News Article | February 27, 2017
Site: phys.org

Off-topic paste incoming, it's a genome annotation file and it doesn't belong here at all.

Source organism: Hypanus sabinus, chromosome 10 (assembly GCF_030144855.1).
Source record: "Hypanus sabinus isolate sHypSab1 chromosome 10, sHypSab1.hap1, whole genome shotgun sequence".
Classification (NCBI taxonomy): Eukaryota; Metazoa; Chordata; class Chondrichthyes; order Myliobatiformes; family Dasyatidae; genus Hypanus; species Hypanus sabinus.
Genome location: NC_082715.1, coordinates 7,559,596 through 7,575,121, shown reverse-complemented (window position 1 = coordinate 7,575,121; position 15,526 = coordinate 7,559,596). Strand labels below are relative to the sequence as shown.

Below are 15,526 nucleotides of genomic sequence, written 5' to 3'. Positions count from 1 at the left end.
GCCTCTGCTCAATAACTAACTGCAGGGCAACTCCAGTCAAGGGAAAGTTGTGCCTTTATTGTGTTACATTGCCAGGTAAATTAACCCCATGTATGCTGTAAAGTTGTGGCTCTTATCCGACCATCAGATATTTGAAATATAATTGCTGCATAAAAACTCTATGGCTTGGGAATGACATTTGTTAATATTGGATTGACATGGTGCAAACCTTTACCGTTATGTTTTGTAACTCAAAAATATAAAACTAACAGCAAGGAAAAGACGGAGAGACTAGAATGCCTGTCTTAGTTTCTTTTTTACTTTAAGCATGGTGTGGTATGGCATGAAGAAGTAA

Solitons can arise in the quantum world as well. At most temperatures, gas atoms bounce around like billiard balls, colliding with each other and rocketing off into random directions. Near absolute zero, however, certain kinds of atoms suddenly start behaving according to the very different rules of quantum mechanics, and begin a kind of coordinated dance. Under pristine conditions, solitons can emerge inside these ultracold quantum fluids, surviving for several seconds. Curious about how solitons behave in less than pristine conditions, scientists at NIST's Physical Measurement Laboratory, in collaboration with researchers at the Joint Quantum Institute (JQI), have added some stress to a soliton's life. They began by cooling down a cloud of rubidium atoms. Right before the gas became a homogenous quantum fluid, a radio-frequency magnetic field coaxed a handful of these atoms into retaining their classical, billiard ball-like state. Those atoms are, in effect, impurities in the atomic mix. The scientists then used laser light to push apart atoms in one region of the fluid, creating a solitary wave of low density—a "dark" soliton. In the absence of impurities, this low-density region stably pulses through the ultracold fluid. But when atomic impurities are present, the dark soliton behaves as if it were a heavy particle, with lightweight impurity atoms bouncing off of it. These collisions make the dark soliton's movement more random. This effect is reminiscent of Einstein's 1905 predictions about randomized particle movement, dubbed Brownian motion. Guided by this framework, the scientists also expected the impurities to act like friction and slow down the soliton. But surprisingly, dark solitons do not completely follow Einstein's rules. Instead of dragging down the soliton, collisions accelerated it to a point of destabilization. The soliton's speed limit is set by the speed of sound in the quantum fluid, and upon exceeding that limit it exploded into a puff of sound waves. This behavior made sense only after researchers changed their mathematical perspective and treated the soliton as though it has a negative mass. This is a quirky phenomenon that arises for certain collective behaviors of many-particle systems. Here the negative mass is manifested by the soliton's darkness—it is a dip in the quantum fluid rather than a tall tsunami-like pulse.  Particles with negative mass respond to friction forces opposite to their ordinary cousins, speeding up instead of slowing down. "All those assumptions about Brownian motion ended up going out the window—none of it applied," says Hilary Hurst, a graduate student at JQI and lead theorist on the paper. "But at the end we had a theory that described this behavior very well, which is really nice." Lauren Aycock, lead author on the paper, lauded what she saw as particularly strong feedback between theory and experiment, adding that "it's satisfying to have this kind of successful collaboration, where measurement informs theory, which then explains experimental results." Solitons in the land of ultracold atoms are intriguing, say Aycock and Hurst, because they are as close as you can get to observing the interface between quantum effects and the ordinary physics of everyday life. Experiments like this may help answer a deep physics riddle: where is the boundary between classical and quantum? In addition, this result may cast light on a similar problem with solitons in optical fibers, where random noise can disrupt the precise timing needed for communication over long distances. Explore further: Ultra-cold atoms may wade through quantum friction More information: Lauren M. Aycock et al. Brownian motion of solitons in a Bose–Einstein condensate, Proceedings of the National Academy of Sciences (2017). DOI: 10.1073/pnas.1615004114